Bitcoin plunged from a new high to record a 20% drop in value in just 24 hours, with other cryptocurrencies suffering a similar fate.
Market analysts said that after hitting $ 11,395 per coin on Wednesday – with seemingly no end in sight of its meteoric rise of 1,100% so far this year – Bitcoin’s ascent ended quickly in due to a potential “fear of missing” ground at a stop.
After falling below $ 10,000 that night, the drop continued Thursday to exactly $ 9,000 on the Luxembourg-based Bitstamp exchange before regaining a little poise.
The fall coincided with warnings from major investors and regulators that unregulated digital currency should be seen as a huge financial risk.
They cited the evolution of cryptocurrencies from a nascent payment method in the digital sphere to now seen as a potential investment opportunity like gold.
Someone who bought Bitcoin on January 1 would still consider a return of around 850% if they sell on Thursday – a rate of return that would be enviable by any standard asset class.
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This would still be the case if an investment had been made a month ago, with Bitcoin up 40%.
Neil Wilson, senior market analyst at ETX Capital, told Sky News there has been a change in behavior.
He said: “(I) guess the optimism ‘is only going to increase’ was piqued a bit by yesterday’s crisis and that strained people a bit.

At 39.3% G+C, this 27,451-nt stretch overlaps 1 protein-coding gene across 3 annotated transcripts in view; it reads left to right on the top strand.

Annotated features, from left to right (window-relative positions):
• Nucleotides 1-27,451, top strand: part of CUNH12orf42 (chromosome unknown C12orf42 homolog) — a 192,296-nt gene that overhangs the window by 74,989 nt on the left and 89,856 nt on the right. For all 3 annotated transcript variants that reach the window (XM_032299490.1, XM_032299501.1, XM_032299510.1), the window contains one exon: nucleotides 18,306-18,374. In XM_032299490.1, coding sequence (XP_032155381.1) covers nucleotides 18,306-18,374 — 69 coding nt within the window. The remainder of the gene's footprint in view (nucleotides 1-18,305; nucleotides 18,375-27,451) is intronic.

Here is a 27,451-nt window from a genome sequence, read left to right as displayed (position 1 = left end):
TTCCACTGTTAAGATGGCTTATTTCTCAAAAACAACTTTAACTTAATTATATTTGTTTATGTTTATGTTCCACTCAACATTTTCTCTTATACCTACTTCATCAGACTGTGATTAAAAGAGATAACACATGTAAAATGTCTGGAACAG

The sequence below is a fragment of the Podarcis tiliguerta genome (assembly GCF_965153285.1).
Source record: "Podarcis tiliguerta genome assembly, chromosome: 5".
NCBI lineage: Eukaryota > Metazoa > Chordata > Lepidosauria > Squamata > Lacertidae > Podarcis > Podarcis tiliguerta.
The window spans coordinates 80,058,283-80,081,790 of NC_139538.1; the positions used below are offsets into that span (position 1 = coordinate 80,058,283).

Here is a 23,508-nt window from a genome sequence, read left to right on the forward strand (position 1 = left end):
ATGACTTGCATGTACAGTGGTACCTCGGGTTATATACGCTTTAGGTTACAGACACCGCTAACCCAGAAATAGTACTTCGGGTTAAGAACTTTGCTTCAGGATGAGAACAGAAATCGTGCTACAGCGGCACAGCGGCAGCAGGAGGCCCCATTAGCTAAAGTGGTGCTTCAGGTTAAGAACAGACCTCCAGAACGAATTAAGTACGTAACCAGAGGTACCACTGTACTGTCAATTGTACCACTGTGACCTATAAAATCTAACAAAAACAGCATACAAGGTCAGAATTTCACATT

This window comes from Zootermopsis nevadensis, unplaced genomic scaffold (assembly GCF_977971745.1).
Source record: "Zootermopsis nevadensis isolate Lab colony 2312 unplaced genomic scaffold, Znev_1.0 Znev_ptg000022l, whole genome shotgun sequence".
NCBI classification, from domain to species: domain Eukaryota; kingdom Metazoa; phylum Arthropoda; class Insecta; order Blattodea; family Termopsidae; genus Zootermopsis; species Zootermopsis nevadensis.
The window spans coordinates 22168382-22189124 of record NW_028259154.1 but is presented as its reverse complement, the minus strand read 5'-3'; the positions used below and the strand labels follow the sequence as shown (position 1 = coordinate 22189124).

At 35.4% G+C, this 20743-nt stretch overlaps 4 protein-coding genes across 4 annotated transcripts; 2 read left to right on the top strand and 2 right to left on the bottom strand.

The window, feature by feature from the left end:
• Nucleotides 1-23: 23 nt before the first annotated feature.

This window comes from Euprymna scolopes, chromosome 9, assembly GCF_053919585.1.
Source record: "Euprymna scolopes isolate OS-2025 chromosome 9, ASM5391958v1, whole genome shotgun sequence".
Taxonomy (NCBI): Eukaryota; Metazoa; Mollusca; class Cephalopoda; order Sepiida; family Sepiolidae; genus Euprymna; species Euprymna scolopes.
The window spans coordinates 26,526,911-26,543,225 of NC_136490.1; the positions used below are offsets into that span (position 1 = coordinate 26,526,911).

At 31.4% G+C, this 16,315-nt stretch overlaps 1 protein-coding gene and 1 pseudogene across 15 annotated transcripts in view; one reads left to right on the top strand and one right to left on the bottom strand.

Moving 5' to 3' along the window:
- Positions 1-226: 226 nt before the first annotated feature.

“The problem is, there is no way to determine fair value in this market, so it’s all based on sentiment and the herd is moving in a way that no one has control.
“A market like this takes on its own life force and movements can be difficult to understand.
“I watch swings from $ 200 to $ 300 in the blink of an eye.
“These moves are simply impossible to explain other than by pointing out that it’s so new, not well understood, and traded in a vacuum (it doesn’t correlate to global markets the way bonds, currencies, gold, stocks are all deeply correlated). “
Bitcoin is no stranger to volatility, although its biggest supporters say the prospect of a futures market should help mitigate wild swings in its value due to the imposition of market price limits.
The CME group wants it to be launched by the end of the year while the Nasdaq has indicated that it wants to follow suit in early 2018.
XTB Chief Market Analyst David Cheetham said: “They (cryptocurrencies) remain extremely volatile compared to other products offered by these exchanges and to illustrate this point, if the CME applied the same limits of price than for S&P 500 futures, yesterday’s session would have seen the market rise and fall in limits. “